[rabbitmq-discuss] routing threads on a rabbitmq node
bsullivan at lindenlab.com
Wed Feb 3 20:05:23 GMT 2010
That's good to know that those numbers look high to you. Knowing where our
bounds are will help me readjust out configuration.
We have ~75 bindings, same as the number of queues. We don't do many
multiple bindings per queue (if any). This has increased faster than our
message volumes (more consuming applications to make use of the data), so I
believe this is the primary reason things are harder now than they used to
Unfortunately, moving to a direct exchange is in the works but not a quick
for us at this point.
What I would like to figure out is how to reorient my cluster to make things
more stable. Knowing that the routing time is increasing due to the number
of bindings, I am not convinced that my plan of adding a rabbitmq node to
each producer is going to make things all that much better - the routing
table will still be the same, and it will need to do that cross-routing
you're talking about avoiding. Even when we have a single producer catching
up in our current system, the node can only route at a certain rate, and
this is definitely not CPU bound. I am curious why Erlang cannot spend more
time in that thread, but I don't know much about it - does that seem right
I am not sure what I can do to minimize cross-routing, other than to try to
keep our producers consolidated and keep the heaviest consumers (meaning the
ones with a binding to the most active topics - remember that all queues
bind to only one topic expression) separated on their own nodes, to remove
their queue management processing on the core routing function. Ironically,
I was originally trying to keep the heaviest consumers on the routing nodes,
to minimize forwarding of messages - but if the cost magnifies with the
number of consumer queues, then it's likely that keeping the larger fanout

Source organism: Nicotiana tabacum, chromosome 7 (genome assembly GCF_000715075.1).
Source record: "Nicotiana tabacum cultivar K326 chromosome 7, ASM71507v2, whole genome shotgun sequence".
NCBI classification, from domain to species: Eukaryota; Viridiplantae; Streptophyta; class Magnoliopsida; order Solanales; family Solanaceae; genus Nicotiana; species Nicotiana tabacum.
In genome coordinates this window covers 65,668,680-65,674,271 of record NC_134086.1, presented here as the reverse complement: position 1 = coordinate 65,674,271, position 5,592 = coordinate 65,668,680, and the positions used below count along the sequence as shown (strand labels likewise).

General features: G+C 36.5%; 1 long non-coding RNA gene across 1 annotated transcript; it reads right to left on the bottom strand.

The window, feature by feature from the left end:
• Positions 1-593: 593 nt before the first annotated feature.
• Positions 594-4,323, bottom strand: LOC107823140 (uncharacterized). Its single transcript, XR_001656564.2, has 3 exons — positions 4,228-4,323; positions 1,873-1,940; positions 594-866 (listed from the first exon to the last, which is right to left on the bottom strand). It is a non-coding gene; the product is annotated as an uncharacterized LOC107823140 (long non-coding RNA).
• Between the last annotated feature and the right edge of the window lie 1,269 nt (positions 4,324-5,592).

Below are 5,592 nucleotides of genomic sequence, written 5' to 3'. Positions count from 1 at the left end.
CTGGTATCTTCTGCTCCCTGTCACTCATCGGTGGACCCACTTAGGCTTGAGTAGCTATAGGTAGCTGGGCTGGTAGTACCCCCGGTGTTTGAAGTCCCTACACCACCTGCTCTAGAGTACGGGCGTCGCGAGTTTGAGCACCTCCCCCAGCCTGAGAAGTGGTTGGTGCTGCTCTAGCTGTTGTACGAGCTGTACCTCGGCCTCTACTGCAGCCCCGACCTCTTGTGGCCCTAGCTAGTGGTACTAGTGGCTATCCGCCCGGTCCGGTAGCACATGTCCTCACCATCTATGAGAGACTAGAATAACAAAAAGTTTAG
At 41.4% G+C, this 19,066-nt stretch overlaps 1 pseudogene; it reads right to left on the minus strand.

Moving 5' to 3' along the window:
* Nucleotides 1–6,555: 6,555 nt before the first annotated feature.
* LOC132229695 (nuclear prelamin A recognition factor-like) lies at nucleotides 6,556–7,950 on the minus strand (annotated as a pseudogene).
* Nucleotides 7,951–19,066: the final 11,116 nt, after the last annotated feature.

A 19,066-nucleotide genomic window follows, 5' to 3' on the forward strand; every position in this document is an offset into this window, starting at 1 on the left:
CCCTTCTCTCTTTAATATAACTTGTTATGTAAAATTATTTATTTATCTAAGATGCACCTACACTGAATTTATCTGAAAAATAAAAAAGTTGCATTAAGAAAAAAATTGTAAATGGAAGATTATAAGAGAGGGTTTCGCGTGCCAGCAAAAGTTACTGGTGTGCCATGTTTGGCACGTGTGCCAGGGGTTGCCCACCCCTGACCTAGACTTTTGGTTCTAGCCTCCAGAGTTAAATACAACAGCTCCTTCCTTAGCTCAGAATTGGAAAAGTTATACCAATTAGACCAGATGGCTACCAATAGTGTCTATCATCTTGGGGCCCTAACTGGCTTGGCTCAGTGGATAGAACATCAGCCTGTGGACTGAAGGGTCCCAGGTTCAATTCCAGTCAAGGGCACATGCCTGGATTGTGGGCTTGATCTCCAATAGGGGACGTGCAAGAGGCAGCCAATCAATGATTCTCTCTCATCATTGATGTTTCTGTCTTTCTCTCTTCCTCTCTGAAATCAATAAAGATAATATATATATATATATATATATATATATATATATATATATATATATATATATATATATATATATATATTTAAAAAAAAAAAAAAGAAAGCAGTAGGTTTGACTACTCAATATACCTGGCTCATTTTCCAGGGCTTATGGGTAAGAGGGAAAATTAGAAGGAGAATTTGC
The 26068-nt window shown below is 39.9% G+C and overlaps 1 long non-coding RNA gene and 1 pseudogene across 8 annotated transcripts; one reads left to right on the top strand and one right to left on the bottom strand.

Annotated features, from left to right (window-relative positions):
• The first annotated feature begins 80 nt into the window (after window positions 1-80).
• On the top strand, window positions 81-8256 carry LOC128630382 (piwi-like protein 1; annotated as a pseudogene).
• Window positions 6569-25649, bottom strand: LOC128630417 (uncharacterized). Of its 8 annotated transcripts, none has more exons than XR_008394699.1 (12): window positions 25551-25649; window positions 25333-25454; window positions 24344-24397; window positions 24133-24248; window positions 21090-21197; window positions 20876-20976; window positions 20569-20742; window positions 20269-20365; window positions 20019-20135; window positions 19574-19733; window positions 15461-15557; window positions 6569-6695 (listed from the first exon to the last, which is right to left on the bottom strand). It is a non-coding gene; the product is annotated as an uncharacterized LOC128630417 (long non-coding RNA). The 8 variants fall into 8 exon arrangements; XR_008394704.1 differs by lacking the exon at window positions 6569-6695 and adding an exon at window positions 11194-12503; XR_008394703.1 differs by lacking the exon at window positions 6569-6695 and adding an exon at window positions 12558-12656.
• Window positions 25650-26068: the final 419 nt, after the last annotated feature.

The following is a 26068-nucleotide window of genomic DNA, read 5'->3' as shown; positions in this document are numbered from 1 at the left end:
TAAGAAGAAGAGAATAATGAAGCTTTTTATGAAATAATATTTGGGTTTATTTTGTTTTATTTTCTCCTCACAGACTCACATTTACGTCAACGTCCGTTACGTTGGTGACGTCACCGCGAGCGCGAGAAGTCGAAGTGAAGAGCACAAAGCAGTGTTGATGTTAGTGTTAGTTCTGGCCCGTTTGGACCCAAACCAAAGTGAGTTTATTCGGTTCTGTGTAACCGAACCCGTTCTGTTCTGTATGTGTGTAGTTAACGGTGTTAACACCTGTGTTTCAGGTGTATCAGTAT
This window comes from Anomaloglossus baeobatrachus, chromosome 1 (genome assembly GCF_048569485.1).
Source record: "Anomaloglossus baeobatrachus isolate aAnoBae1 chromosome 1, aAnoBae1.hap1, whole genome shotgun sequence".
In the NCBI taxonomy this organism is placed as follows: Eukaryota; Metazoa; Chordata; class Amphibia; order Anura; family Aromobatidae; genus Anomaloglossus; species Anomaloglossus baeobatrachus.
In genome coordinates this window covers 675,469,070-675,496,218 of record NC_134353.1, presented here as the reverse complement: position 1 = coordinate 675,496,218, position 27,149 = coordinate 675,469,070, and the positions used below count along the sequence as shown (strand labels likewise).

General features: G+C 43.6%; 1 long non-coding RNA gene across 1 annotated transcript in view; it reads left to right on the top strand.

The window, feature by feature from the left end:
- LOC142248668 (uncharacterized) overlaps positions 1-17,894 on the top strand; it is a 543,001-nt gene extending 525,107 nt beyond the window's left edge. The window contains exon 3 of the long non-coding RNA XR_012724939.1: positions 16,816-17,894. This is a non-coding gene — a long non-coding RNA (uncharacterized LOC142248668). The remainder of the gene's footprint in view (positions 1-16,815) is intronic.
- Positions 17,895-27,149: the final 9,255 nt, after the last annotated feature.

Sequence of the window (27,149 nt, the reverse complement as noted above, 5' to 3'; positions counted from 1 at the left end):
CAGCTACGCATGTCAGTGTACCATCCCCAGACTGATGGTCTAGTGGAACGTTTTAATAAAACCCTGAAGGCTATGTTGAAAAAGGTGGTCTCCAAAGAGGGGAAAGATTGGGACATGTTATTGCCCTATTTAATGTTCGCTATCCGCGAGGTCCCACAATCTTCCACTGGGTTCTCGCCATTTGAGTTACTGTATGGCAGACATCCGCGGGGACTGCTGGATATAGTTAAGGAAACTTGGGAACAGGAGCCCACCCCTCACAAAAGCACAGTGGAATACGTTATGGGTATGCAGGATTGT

(but smaller throughput) of consumers on the routing nodes might be best.
The thing that concerns me is that my scalability here seems to be limited -
the only other thing I can think of doing is increasing my number of
producers to distribute the load even further and possibly do the local node
thing - then if our routing table keeps growing, I can manage scaling at the
producer level - not efficient maybe, but at least it can grow past the
threshold I appear to be running into.
Thanks for the background. I would love to see more documentation on how
the process model works. Let me know if the above triggers any other
On Tue, Feb 2, 2010 at 6:00 PM, Matthias Radestock <matthias at lshift.net>wrote:
> Brian Sullivan wrote:
>> 1) How many msgs/second are being published for this issue to occur?
>> From a single producer, about 900 messages/sec during these burst catchup
>> periods. Normal volumes then drop down to 300-500 mps throughout the day,
>> which we can keep up with for the most part. Note that there are 8-9 such
>> producers, distributed across 2 nodes.
> So that's a 900Hz * 9 = 8.1kHz peak inbound rate?
> 4) How many queues do messages end up in, on average?
>> About the same number of bindings - 75. We don't do many multiple
>> bindings per queue (if any).
> 8.1kHz inbound with a 75x fan-out ratio would require an outbound rate of
> >600kHz, which is way more than a two-node rabbit cluster can handle. So
> some backlog will certainly build up.
> It will take a while for messages to make it into queues. This isn't helped
> by lack of optimisation in two areas of the server code:
> - topic exchanges. As you know, they are currently totally unoptimised and
> the cost of determining the queues a message should be routed to is linear
> in the total number of bindings on the exchage. How many bindings are there
> in total in your case? If you can, please use a direct exchange.
> - cross-node routing in a cluster. A while ago we had to remove optimised
> cross-node routing since it turned out to break certain effect visibility
> guarantees required by AMQP. As a result, routing a message to N queues
> residing on a different node will result in N network transmissions of the
> message to that node, and N copies of the message at the node. If you can,
> don't use clustering or at least avoid configurations where producers and
> consumers connect to different nodes.
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